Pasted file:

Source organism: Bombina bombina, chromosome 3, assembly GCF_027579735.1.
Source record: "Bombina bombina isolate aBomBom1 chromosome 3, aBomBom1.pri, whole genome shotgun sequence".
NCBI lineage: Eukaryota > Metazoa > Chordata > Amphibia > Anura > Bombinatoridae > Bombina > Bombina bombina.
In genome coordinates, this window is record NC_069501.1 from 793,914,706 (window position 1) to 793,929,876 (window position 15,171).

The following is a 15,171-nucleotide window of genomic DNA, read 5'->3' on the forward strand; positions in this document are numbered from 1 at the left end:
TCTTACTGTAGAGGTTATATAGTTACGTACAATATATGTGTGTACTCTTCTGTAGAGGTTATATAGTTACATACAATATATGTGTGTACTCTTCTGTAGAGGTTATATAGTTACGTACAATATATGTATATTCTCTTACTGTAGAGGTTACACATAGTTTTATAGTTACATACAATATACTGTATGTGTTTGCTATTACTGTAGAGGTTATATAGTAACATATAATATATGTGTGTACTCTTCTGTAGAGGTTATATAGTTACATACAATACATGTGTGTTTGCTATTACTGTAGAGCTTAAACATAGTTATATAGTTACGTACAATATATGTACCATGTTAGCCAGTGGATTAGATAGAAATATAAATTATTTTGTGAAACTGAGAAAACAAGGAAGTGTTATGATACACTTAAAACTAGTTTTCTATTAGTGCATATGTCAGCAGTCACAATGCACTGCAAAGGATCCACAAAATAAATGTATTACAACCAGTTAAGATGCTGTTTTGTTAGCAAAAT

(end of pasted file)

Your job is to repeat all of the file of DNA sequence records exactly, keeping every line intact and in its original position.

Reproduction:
Source organism: Bombina bombina, chromosome 3, assembly GCF_027579735.1.
Source record: "Bombina bombina isolate aBomBom1 chromosome 3, aBomBom1.pri, whole genome shotgun sequence".
NCBI lineage: Eukaryota > Metazoa > Chordata > Amphibia > Anura > Bombinatoridae > Bombina > Bombina bombina.
In genome coordinates, this window is record NC_069501.1 from 793,914,706 (window position 1) to 793,929,876 (window position 15,171).

The following is a 15,171-nucleotide window of genomic DNA, read 5'->3' on the forward strand; positions in this document are numbered from 1 at the left end:
TCTTACTGTAGAGGTTATATAGTTACGTACAATATATGTGTGTACTCTTCTGTAGAGGTTATATAGTTACATACAATATATGTGTGTACTCTTCTGTAGAGGTTATATAGTTACGTACAATATATGTATATTCTCTTACTGTAGAGGTTACACATAGTTTTATAGTTACATACAATATACTGTATGTGTTTGCTATTACTGTAGAGGTTATATAGTAACATATAATATATGTGTGTACTCTTCTGTAGAGGTTATATAGTTACATACAATACATGTGTGTTTGCTATTACTGTAGAGCTTAAACATAGTTATATAGTTACGTACAATATATGTACCATGTTAGCCAGTGGATTAGATAGAAATATAAATTATTTTGTGAAACTGAGAAAACAAGGAAGTGTTATGATACACTTAAAACTAGTTTTCTATTAGTGCATATGTCAGCAGTCACAATGCACTGCAAAGGATCCACAAAATAAATGTATTACAACCAGTTAAGATGCTGTTTTGTTAGCAAAAT